The day did start out somewhat nice – chatting with another teacher and a little boy already sent to the principal’s office so early – she appears to be starting the morning like any other. Mrs. Forbes is kind to the little boy, Joel (Miles Chapin) who was supposedly bad (he seems more like he’s been picked on), and that makes us like her. One woman (a kitchen worker) gives him a treat before he trudges to the principal’s office. She says: “When you’re in trouble, it helps to have a cookie in your pocket.” How moving that gesture seems before what will unfold, and how extra poignant it is when we walk through the entire movie -- Frank Perry’s Ladybug Ladybug (written by his then-wife, Eleanor Perry, whom he worked with frequently, and adapted from a short story by Lois Dickert).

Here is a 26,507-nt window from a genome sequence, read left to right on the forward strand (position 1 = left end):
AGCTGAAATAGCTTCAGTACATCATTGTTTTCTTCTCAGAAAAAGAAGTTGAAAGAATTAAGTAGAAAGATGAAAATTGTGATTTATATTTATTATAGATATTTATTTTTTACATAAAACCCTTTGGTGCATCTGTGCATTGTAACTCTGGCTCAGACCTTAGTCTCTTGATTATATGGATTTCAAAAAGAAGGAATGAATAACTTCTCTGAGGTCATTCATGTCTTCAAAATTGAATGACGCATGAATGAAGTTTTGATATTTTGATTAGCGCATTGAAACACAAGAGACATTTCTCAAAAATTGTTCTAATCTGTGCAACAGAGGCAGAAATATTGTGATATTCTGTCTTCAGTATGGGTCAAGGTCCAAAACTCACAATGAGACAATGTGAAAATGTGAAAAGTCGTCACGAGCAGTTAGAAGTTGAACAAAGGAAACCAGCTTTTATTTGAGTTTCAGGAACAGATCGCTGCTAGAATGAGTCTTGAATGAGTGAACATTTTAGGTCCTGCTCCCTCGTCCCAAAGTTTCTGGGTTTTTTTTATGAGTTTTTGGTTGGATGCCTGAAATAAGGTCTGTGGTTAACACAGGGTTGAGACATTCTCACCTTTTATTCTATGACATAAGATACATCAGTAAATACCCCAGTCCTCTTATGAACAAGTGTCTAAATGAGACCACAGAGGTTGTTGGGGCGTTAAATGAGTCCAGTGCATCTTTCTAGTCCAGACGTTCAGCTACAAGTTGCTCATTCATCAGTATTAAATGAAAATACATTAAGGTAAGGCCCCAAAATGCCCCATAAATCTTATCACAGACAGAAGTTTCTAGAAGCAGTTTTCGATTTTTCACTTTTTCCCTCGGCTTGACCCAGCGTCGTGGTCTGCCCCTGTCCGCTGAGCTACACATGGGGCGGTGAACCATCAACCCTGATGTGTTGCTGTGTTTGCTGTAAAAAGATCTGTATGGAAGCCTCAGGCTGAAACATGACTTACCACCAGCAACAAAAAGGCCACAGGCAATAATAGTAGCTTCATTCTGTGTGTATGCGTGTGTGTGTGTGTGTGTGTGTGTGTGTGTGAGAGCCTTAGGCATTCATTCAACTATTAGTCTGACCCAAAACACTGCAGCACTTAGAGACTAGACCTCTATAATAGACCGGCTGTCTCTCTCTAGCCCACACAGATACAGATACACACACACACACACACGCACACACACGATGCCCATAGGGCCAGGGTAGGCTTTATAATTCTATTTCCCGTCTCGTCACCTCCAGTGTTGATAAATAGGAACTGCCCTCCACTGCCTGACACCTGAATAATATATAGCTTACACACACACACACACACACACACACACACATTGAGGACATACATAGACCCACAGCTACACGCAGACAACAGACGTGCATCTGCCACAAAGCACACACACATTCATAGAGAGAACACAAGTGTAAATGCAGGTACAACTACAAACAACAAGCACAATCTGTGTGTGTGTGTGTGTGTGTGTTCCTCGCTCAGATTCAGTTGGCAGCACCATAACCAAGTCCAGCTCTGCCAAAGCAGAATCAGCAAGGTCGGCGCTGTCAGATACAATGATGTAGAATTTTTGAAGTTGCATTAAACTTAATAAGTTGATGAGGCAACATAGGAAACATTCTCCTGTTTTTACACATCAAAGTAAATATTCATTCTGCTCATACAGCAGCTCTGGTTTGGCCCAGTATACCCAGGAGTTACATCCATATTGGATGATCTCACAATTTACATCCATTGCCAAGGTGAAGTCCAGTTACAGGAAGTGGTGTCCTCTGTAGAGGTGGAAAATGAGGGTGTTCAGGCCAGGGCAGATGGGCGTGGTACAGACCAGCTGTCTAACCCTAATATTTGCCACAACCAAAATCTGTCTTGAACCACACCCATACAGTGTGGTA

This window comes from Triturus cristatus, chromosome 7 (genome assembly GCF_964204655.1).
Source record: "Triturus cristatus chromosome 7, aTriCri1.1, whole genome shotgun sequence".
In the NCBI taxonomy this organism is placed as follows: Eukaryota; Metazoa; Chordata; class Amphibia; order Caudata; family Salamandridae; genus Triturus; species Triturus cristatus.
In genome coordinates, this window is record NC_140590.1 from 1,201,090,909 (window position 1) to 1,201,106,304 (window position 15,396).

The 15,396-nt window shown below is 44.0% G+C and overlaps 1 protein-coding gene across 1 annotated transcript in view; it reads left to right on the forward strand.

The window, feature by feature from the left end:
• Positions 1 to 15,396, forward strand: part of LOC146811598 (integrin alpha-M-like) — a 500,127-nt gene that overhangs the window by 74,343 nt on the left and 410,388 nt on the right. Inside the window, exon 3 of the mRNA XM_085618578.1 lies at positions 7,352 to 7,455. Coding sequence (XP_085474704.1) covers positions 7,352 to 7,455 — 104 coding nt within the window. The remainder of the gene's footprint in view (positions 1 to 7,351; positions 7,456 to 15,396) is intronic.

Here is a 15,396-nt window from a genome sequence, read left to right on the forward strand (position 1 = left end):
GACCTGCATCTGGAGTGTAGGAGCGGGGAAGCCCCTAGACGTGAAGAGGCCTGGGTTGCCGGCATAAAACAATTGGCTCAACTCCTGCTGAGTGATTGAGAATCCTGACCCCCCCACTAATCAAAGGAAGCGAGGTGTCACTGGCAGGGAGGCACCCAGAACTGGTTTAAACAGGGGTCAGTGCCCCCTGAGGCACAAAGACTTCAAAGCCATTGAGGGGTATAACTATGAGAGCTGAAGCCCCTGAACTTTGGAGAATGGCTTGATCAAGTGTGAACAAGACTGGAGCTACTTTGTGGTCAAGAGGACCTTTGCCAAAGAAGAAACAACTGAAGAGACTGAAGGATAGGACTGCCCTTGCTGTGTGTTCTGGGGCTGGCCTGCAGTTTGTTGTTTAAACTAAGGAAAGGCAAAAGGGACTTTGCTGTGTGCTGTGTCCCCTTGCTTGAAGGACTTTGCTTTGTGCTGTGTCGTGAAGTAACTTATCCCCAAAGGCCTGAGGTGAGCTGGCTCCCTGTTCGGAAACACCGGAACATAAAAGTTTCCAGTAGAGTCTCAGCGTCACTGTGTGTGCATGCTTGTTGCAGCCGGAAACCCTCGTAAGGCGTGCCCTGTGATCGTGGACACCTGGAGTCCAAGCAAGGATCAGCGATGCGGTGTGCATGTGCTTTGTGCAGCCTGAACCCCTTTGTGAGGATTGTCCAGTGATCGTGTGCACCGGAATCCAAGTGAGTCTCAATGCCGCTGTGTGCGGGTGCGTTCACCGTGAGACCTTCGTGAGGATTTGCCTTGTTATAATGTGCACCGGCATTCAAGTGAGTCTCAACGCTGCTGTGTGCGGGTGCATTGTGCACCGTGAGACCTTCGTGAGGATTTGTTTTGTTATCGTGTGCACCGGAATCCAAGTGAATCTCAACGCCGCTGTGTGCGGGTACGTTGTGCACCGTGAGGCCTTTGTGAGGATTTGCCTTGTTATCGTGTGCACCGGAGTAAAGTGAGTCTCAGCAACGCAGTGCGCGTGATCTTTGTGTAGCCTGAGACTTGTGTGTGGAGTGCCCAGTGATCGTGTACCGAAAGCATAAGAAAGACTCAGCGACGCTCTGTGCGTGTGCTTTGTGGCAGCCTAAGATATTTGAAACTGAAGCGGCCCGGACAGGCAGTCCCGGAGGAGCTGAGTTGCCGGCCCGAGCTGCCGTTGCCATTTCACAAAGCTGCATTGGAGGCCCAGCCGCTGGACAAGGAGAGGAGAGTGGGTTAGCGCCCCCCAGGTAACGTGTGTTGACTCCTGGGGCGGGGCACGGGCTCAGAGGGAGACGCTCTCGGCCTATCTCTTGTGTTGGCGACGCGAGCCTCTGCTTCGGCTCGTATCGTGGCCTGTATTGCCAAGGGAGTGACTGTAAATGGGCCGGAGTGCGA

And we really do walk through the movie – with those kids, with a teacher. So much that, we, too, begin to feel flustered and exhausted and worried. That cookie could offer such comfort – not just for the sweet taste, but for the soothing memory from the adult, the idea that this adult, this person in charge, thought you deserved it, even if you thought you may have done something bad; and especially if you thought something bad was going to happen to you.

But why should these kids feel so guilty or bad or punishable? It’s the adults who create this kind of chaos in the world. They even later vote on it – they don’t want any kind of war.